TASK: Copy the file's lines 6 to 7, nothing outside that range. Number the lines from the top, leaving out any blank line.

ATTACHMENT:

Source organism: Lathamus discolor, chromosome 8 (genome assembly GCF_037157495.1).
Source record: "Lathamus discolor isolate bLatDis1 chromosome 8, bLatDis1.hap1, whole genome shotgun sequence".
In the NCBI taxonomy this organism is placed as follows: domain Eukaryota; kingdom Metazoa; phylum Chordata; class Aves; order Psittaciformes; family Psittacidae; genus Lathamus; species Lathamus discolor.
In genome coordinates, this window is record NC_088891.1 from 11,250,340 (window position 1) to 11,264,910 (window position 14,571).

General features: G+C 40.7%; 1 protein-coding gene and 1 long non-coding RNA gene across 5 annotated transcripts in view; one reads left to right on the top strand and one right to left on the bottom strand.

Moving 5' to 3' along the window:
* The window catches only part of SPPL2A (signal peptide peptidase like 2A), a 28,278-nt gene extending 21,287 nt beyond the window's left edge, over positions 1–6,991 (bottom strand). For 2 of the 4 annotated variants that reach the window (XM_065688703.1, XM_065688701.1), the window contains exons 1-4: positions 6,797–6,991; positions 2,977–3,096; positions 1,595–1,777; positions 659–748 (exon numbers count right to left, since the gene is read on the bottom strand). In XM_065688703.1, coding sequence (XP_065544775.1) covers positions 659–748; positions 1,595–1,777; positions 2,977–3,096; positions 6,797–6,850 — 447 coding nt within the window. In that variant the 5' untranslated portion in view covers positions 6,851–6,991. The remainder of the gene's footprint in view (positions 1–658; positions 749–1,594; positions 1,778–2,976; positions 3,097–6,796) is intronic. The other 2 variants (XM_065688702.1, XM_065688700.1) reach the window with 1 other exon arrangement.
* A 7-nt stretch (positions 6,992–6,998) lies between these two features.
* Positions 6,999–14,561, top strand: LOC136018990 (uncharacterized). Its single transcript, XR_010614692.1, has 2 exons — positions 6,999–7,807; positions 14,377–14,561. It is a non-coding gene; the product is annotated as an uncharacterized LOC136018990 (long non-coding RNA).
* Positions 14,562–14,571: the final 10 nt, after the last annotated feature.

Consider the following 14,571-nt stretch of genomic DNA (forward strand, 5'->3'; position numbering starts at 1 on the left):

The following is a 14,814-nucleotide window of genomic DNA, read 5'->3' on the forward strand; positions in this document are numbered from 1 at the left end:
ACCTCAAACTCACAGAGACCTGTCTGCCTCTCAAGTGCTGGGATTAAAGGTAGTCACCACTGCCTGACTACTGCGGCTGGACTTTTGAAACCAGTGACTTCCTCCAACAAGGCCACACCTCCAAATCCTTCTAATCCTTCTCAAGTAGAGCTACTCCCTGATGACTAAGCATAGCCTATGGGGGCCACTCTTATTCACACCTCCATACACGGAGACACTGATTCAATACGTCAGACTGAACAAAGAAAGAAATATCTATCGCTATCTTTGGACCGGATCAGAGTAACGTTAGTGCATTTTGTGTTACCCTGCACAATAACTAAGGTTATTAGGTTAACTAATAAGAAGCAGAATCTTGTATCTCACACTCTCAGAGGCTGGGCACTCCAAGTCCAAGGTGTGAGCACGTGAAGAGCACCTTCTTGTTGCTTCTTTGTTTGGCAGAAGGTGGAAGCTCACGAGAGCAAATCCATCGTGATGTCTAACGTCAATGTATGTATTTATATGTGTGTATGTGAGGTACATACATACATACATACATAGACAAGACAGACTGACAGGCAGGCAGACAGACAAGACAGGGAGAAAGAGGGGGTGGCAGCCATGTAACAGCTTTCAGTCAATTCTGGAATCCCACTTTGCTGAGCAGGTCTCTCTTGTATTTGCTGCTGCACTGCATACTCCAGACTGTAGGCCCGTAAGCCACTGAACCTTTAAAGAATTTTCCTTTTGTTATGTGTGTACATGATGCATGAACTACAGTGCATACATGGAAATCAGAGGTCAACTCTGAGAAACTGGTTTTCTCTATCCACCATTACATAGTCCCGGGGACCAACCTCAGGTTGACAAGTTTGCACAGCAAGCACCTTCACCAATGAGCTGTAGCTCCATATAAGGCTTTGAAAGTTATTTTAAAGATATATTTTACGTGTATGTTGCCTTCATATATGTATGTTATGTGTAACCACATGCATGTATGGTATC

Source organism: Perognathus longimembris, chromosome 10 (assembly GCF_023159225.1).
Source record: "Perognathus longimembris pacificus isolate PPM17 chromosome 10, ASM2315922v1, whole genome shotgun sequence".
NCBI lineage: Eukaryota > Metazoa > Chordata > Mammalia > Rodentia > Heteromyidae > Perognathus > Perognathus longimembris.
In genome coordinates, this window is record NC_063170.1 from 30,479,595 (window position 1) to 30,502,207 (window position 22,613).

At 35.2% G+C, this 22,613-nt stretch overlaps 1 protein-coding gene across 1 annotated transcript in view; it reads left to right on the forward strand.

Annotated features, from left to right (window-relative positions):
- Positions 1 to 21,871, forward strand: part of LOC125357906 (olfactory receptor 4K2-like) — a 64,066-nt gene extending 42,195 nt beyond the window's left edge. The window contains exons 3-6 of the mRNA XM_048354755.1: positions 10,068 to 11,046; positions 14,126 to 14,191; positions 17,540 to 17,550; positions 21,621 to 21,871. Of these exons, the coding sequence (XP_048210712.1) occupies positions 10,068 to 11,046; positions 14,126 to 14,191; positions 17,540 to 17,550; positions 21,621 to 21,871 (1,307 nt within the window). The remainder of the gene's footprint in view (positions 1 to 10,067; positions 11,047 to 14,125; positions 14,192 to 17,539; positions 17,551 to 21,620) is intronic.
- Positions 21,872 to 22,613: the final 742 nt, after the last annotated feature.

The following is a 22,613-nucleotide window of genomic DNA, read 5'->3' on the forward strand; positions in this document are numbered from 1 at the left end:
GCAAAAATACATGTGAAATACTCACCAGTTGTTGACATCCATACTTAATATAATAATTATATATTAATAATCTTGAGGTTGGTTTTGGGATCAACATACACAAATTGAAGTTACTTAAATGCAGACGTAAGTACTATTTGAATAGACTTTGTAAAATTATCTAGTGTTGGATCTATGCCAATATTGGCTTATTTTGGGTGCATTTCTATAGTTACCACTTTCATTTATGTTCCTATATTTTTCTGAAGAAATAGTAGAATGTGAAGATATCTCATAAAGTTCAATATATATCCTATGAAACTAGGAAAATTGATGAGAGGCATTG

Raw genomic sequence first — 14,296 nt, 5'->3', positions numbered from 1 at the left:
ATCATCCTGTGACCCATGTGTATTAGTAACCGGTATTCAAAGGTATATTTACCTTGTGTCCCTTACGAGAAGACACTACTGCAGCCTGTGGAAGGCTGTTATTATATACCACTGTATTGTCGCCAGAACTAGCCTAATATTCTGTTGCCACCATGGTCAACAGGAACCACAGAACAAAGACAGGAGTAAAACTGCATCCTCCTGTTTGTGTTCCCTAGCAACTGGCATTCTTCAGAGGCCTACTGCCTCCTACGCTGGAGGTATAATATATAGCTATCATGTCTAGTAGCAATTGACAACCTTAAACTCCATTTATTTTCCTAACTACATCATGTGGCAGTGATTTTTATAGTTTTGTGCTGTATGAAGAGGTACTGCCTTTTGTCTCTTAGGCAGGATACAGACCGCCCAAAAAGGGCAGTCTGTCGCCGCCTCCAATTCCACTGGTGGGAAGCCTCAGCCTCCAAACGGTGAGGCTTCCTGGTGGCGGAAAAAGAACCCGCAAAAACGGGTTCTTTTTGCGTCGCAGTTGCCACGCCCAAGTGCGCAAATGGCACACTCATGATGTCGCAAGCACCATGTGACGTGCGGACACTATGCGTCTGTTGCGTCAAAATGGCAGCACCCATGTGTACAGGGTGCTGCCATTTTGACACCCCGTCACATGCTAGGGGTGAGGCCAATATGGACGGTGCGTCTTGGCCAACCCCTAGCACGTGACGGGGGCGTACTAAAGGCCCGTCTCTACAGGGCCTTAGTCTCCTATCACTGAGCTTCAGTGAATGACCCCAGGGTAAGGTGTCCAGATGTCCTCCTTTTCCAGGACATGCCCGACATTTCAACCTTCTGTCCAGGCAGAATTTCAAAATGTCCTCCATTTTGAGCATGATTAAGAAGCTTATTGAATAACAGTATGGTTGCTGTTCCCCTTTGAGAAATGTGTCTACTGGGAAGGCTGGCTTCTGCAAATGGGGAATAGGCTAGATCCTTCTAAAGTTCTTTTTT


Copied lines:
Moving 5' to 3' along the window:
* The window catches only part of SPPL2A (signal peptide peptidase like 2A), a 28,278-nt gene extending 21,287 nt beyond the window's left edge, over positions 1–6,991 (bottom strand). For 2 of the 4 annotated variants that reach the window (XM_065688703.1, XM_065688701.1), the window contains exons 1-4: positions 6,797–6,991; positions 2,977–3,096; positions 1,595–1,777; positions 659–748 (exon numbers count right to left, since the gene is read on the bottom strand). In XM_065688703.1, coding sequence (XP_065544775.1) covers positions 659–748; positions 1,595–1,777; positions 2,977–3,096; positions 6,797–6,850 — 447 coding nt within the window. In that variant the 5' untranslated portion in view covers positions 6,851–6,991. The remainder of the gene's footprint in view (positions 1–658; positions 749–1,594; positions 1,778–2,976; positions 3,097–6,796) is intronic. The other 2 variants (XM_065688702.1, XM_065688700.1) reach the window with 1 other exon arrangement.